Paulsen isn’t the first to make the connection between slacking and resistance. The Industrial Workers of the World, which flourished in the early 20th century, endorsed various work-thwarting-tactics, ranging from “soldiering” (going through the motions, as slowly as possible) to shirking to sabotage. Unlike their sworn enemies at the American Federation of Labor, who championed the intrinsic dignity of labor and envisioned a future of well-paid jobs for all, the IWW Wobblies saw waged work as a coercive system that should be resisted overtly and covertly: If you couldn’t strike, you should shirk. In their view, shirking was a kind of redistribution of wealth because you got the same pay for less effort. Paulsen raises an important question: If slacking is an effective form of resistance, why don’t employers do more to combat it? If the average worker really spends a quarter of her eight-hour day slacking off, that’s a huge inefficiency. Slacking is by definition covert, but management must also be somewhat complicit, turning a blind eye to infractions. The Internet is a major time-waster, and most employers say they monitor employees’ web use. It seems like bosses could easily crack down harder, if they wanted to. Some of Paulsen’s white-collar subjects told him that being allowed to slack off made them feel important. In this view, permitting some slacking can be a very cheap perk. Ignoring the occasional extended lunch hour is a bargain if it makes workers feel like valued professionals who are paid for their output rather than harried wage-earners who must account for every minute of their time. Who knows? Some employees might even be willing to compromise on salary or benefits in exchange for a “fun” or “laid back” workplace. Perhaps this explains why Google and some other “new economy” companies have proudly institutionalized empty labor, with workplace amenities like video game consoles, nap pods and beer nights. Some of these are offered in the name of reducing stress or enhancing creativity. Cynics, however, say that corporate “cultures of fun” are really cultures of cut-rate bribery, where companies induce workers to put in more hours with cheap incentives, instead of paying them better wages. Paulsen also suggests that the celebration of empty labor by tech companies is a form of corporate conspicuous consumption. He thinks Google is showing off what a rich company it is by flaunting the amount of paid idleness it supports.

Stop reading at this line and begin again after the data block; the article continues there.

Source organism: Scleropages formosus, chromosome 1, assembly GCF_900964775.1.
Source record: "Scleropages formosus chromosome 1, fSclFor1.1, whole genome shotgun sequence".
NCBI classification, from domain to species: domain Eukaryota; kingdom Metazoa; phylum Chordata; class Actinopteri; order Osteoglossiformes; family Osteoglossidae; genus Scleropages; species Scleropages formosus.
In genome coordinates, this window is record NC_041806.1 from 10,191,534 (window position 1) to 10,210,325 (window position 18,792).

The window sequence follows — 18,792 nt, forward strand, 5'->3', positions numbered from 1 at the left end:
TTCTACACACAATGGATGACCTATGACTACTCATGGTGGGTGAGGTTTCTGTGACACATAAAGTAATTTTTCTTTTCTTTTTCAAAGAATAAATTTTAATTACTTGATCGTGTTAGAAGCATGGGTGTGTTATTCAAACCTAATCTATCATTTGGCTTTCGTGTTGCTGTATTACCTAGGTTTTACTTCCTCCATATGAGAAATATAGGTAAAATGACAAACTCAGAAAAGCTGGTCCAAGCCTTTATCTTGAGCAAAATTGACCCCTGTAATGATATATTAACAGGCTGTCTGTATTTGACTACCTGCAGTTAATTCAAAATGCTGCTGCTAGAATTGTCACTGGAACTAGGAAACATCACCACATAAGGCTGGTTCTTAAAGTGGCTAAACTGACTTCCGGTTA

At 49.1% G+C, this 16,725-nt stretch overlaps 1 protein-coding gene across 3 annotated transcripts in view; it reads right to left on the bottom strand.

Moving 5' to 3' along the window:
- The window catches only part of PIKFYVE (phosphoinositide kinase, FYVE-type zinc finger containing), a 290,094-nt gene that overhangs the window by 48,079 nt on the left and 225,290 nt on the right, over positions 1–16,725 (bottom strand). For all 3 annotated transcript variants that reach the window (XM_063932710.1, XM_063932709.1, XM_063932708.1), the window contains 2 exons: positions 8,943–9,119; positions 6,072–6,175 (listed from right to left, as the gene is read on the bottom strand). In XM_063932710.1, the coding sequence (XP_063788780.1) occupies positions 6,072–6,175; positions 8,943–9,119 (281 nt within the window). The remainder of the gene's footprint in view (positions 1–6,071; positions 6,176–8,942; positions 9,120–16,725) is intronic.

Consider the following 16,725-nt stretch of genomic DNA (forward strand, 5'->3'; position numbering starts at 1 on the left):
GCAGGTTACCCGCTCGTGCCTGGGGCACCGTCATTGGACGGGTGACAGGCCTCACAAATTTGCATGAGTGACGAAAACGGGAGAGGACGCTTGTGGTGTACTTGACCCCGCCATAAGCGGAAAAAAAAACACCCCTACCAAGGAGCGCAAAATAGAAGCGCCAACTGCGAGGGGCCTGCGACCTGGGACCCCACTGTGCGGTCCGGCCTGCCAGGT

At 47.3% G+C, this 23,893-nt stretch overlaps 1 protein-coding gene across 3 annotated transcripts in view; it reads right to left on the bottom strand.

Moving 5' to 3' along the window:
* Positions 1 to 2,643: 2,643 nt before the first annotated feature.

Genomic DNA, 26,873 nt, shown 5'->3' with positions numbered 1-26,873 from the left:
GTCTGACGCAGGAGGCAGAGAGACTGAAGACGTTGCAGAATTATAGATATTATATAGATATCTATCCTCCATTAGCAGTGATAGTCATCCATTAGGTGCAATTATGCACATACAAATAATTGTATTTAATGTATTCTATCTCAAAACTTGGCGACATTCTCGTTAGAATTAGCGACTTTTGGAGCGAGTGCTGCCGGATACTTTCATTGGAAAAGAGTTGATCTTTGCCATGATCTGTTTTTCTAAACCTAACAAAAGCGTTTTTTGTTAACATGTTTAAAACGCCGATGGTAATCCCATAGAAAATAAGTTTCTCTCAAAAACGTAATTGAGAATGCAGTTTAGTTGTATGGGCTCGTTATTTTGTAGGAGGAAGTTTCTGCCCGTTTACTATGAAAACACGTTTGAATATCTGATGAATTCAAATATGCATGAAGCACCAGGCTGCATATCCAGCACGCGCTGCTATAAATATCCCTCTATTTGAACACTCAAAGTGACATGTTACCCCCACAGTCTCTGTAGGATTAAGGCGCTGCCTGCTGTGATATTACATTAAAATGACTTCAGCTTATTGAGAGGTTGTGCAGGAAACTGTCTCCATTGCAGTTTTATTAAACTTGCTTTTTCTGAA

Unlike Paulsen’s subjects, the Wobblies weren’t content to eke out an illicit nap here, or a few “unearned” dollars there. For the IWW, soldiering and shirking were means to a larger end. They saw soldiering and shirking as components of organized resistance within rapidly modernizing factories where workers’ control over their output was being usurped by assembly-line production and “scientific management.” The Wobblies’ ultimate goal was to unite all working people into One Big Union that would seize the means of production and abolish work for wages. Paulsen’s slackers have no such grand ambitions. Even the most politically minded see slacking as a way to extract as much as they can for themselves from the existing system. Empty labor can make stifling jobs feel more meaningful, but it’s hard to see how this constitutes resistance, if it enables people to keep doing the same bad jobs. Paulsen concludes that rampant slacking isn’t hurting capitalism all that much. Nor is he convinced that slacking off at work is an effective form of psychological resistance, given that many subjects saw their idleness as involuntary or unenjoyable. In the end, the most Paulsen can say about empty labor is that it underscores the absurdities of an economy where people are paid for their time rather than their output. Huge numbers of people are working significantly fewer hours than they’re getting paid for, and the system grinds on just the same. This is the shoddy reward that workers get for dramatically increased productivity: The work of an 8-hour day now fits comfortably into a 6-hour day. Corporate profits are skyrocketing, but the average worker is still obliged to sit around for 8 hours, on call for the boss. So, who’s stealing time from whom?